Eggs Tutorial

  1. Eggs Tutorial
  2. Introduction
  3. Programming your extension
    1. Code layout
    2. Documentation
      1. Sections
    3. Egg build system and metadata
      1. Egg categories
    4. Licensing
    5. Tests
      1. Testing your extension
  4. Managing and hosting eggs
  5. Caveats
    1. License
  6. Post check in notes

Introduction

This document explains how to create an official CHICKEN Extension.

CHICKEN extensions can greatly enhance the functionality available in CHICKEN. They can define and export new convenient functions, wrap and make available libraries written in other languages (typically C) or even extend the basic language.

A good way to start getting involved in the CHICKEN community is to contribute new eggs. Not only this will benefit other users, who will now be able to use your egg, it will also benefit you as you'll gain access to all the infrastructure for managing eggs (eg. you will be able to install your eggs using chicken-install) and other users might start helping improve your eggs. You can create an egg from software you've written yourself, or else with free software libraries you've ported from other Schemes (or even other languages).

Programming your extension

Code layout

You should always use the module system for extensions to avoid creating name-conflicts if one of your exported toplevel identifiers clashes with an already existing definition. Modules also allow to export syntax definitions in a clean and easy-to-use way.

Documentation

Providing good documentation for your eggs is a fundamental part of their overall quality. Documentation for eggs is stored in wiki format in the CHICKEN subversion repository (see this document for information on how to request an account).

You can enter your entire documentation for your egg into this wiki. This has the advantage of inviting other members of the CHICKEN community to help improve the documentation for your eggs. Also, eggs documented in the CHICKEN wiki are automatically indexed by our API browser.

You can either use your favourite text editor to edit wiki files (then commit your changes to the subversion repository) or point your browser to http://wiki.call-cc.org/eggref/5/eggname-here and use it to edit the wiki contents.

If you decide to edit the wiki files locally using a text editor then commiting to the repository, you'll need to check out a copy of the subversion repository for wiki files:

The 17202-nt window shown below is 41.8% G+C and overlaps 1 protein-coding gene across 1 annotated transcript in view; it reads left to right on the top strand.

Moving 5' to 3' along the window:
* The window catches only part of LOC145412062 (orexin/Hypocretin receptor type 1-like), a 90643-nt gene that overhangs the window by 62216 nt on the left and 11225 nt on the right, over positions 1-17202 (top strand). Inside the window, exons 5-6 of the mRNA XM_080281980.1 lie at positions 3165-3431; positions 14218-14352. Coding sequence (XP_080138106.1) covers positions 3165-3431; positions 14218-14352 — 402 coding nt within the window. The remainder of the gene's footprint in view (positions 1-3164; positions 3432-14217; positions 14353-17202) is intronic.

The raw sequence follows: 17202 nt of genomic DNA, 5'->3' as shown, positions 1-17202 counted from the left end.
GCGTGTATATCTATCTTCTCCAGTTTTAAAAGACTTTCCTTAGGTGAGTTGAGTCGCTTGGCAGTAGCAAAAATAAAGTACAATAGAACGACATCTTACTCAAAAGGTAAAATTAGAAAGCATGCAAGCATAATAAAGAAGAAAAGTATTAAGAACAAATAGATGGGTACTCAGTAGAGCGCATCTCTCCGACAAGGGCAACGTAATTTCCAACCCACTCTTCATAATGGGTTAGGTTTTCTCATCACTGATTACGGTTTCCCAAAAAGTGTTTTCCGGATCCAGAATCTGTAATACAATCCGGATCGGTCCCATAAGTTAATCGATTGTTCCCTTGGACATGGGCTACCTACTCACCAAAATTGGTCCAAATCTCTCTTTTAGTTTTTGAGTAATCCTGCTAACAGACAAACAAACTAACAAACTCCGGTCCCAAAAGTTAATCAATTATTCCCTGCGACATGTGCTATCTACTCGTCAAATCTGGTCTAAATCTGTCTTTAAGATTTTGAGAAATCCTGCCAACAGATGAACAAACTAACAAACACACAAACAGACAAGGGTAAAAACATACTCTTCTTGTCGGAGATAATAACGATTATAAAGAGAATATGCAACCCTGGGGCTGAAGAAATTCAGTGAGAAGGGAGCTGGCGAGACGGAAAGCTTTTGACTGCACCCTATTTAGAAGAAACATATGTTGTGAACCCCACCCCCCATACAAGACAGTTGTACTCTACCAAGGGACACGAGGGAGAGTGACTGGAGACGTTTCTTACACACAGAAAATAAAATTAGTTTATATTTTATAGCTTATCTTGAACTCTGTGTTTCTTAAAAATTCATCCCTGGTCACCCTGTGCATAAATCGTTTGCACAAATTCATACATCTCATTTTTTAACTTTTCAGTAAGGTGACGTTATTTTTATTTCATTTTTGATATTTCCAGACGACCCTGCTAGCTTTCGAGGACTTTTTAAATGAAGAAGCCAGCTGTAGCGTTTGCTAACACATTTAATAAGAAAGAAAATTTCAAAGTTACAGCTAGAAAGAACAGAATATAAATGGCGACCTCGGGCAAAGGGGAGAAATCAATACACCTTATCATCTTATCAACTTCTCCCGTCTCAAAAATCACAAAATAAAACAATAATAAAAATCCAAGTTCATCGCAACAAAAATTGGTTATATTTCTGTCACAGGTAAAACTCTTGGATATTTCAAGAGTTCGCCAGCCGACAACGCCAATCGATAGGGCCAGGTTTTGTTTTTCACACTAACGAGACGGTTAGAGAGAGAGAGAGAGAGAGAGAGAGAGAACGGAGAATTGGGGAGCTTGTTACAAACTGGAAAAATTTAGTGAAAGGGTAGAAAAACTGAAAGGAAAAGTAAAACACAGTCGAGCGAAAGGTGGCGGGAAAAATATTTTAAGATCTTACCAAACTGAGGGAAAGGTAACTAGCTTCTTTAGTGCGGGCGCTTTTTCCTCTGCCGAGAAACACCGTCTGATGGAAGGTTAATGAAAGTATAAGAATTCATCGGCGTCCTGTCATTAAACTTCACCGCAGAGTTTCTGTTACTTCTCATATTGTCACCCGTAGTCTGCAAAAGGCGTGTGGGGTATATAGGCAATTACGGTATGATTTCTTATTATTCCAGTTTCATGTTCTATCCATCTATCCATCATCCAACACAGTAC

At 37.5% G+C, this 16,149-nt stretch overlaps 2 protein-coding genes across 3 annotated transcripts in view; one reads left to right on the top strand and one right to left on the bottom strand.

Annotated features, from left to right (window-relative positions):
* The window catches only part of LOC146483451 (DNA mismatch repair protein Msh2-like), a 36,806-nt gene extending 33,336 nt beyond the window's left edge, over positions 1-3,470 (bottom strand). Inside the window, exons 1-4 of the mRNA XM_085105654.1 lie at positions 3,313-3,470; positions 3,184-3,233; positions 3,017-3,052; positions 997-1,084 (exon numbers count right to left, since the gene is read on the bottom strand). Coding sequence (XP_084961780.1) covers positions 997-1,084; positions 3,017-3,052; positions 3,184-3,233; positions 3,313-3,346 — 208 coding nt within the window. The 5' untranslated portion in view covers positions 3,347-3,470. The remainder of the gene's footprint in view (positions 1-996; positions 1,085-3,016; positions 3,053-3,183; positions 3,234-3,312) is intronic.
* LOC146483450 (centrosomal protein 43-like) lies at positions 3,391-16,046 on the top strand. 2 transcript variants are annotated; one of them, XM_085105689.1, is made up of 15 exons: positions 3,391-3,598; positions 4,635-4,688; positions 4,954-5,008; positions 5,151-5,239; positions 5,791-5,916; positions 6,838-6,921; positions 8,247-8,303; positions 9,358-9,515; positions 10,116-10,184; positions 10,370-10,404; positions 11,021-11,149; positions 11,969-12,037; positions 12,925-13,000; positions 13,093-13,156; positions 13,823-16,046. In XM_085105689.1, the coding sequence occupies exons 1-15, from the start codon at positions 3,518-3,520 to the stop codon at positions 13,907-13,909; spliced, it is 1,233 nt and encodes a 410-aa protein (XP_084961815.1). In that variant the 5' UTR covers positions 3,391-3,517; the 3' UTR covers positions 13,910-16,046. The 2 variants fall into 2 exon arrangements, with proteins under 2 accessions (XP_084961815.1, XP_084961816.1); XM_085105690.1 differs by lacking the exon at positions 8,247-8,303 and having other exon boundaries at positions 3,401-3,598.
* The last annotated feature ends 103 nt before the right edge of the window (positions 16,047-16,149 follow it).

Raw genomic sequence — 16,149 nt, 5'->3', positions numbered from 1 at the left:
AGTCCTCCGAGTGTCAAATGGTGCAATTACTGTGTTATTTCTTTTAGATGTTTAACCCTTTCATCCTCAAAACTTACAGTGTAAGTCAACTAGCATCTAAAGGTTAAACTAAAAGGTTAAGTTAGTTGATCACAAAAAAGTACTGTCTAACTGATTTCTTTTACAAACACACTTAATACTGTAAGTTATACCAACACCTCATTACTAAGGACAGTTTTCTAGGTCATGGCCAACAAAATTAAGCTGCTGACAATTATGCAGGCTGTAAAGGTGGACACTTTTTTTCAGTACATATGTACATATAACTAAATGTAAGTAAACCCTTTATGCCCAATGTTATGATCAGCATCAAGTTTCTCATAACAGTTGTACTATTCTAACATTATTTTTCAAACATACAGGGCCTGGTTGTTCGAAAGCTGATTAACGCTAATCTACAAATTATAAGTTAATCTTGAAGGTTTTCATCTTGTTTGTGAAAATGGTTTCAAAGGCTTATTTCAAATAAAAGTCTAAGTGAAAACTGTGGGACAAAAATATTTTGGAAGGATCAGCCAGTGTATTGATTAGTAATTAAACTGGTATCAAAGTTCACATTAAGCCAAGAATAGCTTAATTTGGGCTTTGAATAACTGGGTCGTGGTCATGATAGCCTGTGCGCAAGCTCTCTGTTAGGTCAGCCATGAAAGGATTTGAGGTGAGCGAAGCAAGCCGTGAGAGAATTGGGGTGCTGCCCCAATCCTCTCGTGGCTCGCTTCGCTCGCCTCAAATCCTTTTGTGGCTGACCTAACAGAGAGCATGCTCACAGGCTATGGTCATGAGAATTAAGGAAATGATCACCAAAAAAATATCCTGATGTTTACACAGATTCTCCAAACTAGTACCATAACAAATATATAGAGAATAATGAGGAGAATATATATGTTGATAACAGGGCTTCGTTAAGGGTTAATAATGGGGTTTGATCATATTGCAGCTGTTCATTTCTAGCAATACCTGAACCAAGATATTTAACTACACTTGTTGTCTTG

$ svn co https://code.call-cc.org/svn/chicken-eggs/wiki

Sections

We recommend that each page for an egg is given at least the following sections:

Your egg's name
The very first section of the documentation is taken as the title for your wiki page. Your egg's name is usually a good page title.
Description
Must briefly describe and state the purpose of the egg.
Authors
The egg authors and maintainers
Repository
Link to the code repository of the egg
Requirements
Should list other eggs that are required to build (compile-time) or load (runtime) this egg. Each entry should be linked to the respective egg.
API
The API description. Be sure to semantically format the procedures, macros, parameters, classes etc (see the Extensions for CHICKEN documentation section at the Editing help page).
Examples
Must provide simple examples of the most important functions in the egg. Note that all examples should be entirely self-contained; basically, pasting them in csi should work, which means, among other things, that they should include the use or require-extension lines loading the egg. Each example should be its own subsection and the actual code should follow a brief explanation of what it does.
License
The license for your egg (see the Eggs Licensing page)
Version History
Should list all releases of the egg and a description of their differences with the previous versions.

Egg build system and metadata

CHICKEN 5 introduced an new format for the system to build eggs, which is incompatible with the one for CHICKEN 4. Below you can find information on CHICKEN 5. For information on CHICKEN 4, see Eggs tutorial for CHICKEN 4.

The build system for eggs in CHICKEN 5 reads .egg files, which contain information about the egg and describe how eggs are to be built.

See the manual section on extensions for more information and simple examples on how to write .egg files and Egg specification format for the specification of .egg files.